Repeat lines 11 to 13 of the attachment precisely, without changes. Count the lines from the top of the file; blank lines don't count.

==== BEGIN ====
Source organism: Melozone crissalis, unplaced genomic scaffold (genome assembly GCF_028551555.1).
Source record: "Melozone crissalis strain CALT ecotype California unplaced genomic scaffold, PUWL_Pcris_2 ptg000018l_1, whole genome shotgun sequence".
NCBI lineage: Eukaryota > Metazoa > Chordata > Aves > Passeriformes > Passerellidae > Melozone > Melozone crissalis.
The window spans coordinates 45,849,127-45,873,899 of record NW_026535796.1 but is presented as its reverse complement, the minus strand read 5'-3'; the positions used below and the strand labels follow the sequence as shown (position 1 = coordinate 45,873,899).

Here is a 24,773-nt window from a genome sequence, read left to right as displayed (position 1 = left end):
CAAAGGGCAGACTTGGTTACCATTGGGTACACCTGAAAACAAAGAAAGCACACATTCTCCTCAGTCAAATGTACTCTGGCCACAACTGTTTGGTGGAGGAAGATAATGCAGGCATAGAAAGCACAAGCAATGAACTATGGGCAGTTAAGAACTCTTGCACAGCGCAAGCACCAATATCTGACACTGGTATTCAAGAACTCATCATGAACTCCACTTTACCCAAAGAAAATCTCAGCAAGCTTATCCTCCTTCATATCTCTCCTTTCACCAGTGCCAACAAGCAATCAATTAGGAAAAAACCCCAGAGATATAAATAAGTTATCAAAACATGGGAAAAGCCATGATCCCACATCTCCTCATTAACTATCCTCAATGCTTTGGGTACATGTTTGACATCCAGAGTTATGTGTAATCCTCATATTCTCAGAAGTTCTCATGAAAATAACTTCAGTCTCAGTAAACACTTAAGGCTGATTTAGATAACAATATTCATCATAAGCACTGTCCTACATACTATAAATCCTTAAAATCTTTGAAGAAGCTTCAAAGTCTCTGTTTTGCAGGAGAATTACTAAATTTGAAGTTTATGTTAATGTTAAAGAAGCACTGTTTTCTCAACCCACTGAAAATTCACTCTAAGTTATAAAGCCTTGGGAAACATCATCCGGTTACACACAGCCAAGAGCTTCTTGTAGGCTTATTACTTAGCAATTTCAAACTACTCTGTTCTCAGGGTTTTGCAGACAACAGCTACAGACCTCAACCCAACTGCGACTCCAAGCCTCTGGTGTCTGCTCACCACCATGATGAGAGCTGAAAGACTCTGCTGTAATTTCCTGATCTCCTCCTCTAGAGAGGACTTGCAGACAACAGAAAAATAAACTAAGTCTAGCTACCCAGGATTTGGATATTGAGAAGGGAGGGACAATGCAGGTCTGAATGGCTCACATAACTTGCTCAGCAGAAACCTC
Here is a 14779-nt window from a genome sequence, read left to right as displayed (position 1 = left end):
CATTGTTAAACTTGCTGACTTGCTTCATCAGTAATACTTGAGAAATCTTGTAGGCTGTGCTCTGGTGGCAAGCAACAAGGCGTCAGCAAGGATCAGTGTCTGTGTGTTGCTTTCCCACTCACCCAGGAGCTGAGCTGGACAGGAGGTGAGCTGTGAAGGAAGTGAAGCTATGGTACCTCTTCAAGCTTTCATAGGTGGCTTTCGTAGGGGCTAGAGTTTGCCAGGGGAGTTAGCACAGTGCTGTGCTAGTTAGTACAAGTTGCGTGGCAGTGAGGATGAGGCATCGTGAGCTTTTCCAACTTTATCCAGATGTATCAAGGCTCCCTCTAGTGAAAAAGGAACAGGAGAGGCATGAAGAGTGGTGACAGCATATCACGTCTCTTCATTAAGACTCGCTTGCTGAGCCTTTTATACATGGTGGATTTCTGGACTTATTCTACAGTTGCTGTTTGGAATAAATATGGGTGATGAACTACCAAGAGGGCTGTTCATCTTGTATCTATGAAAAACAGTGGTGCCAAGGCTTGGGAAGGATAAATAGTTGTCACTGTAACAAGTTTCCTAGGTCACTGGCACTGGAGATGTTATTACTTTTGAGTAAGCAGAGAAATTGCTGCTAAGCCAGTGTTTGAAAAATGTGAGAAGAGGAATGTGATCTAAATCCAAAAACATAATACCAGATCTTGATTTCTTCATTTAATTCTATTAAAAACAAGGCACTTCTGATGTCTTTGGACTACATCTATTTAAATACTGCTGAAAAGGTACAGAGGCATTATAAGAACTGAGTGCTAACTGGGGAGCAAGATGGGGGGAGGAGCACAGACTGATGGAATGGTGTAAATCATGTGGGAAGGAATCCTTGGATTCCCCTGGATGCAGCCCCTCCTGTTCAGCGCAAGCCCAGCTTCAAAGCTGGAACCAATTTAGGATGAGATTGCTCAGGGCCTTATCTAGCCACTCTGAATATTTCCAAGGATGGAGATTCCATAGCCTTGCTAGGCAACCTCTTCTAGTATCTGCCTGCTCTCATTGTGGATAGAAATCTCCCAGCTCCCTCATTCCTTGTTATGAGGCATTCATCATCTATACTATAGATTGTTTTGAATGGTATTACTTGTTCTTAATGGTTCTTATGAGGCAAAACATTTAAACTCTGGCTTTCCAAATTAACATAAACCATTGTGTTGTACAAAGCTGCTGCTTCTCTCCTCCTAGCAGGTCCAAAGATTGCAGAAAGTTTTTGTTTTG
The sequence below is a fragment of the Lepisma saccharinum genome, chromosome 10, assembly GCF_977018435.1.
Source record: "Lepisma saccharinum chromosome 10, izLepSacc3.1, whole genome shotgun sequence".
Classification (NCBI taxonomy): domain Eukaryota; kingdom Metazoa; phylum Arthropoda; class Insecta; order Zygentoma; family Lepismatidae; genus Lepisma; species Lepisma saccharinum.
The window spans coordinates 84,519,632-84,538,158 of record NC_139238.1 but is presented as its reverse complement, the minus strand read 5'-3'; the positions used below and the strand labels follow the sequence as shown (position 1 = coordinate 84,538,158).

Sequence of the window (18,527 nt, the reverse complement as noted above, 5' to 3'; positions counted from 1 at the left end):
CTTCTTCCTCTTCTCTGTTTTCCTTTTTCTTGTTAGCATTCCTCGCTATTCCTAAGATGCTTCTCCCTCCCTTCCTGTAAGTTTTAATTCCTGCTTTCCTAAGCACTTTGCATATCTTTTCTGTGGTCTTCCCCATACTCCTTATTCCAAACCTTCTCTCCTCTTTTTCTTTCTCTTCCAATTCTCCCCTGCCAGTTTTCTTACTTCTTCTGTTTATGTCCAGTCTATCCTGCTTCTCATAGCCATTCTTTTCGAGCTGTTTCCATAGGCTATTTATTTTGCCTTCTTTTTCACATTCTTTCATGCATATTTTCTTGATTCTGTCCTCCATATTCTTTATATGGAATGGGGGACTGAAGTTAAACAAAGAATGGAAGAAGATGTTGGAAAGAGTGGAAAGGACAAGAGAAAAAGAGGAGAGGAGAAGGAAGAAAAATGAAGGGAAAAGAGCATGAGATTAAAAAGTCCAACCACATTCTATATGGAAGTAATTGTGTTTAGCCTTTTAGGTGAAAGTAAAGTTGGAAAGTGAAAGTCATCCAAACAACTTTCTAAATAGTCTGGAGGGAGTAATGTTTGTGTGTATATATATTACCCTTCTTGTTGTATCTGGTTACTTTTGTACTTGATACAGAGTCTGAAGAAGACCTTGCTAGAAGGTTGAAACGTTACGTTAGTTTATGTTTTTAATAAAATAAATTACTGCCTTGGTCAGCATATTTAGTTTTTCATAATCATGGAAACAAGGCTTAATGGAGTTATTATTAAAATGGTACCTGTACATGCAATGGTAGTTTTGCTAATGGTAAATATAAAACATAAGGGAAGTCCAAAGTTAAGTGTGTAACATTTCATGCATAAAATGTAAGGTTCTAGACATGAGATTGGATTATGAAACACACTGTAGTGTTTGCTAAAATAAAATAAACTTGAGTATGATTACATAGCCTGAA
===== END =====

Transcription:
Classification (NCBI taxonomy): domain Eukaryota; kingdom Metazoa; phylum Arthropoda; class Insecta; order Zygentoma; family Lepismatidae; genus Lepisma; species Lepisma saccharinum.
The window spans coordinates 84,519,632-84,538,158 of record NC_139238.1 but is presented as its reverse complement, the minus strand read 5'-3'; the positions used below and the strand labels follow the sequence as shown (position 1 = coordinate 84,538,158).

Sequence of the window (18,527 nt, the reverse complement as noted above, 5' to 3'; positions counted from 1 at the left end):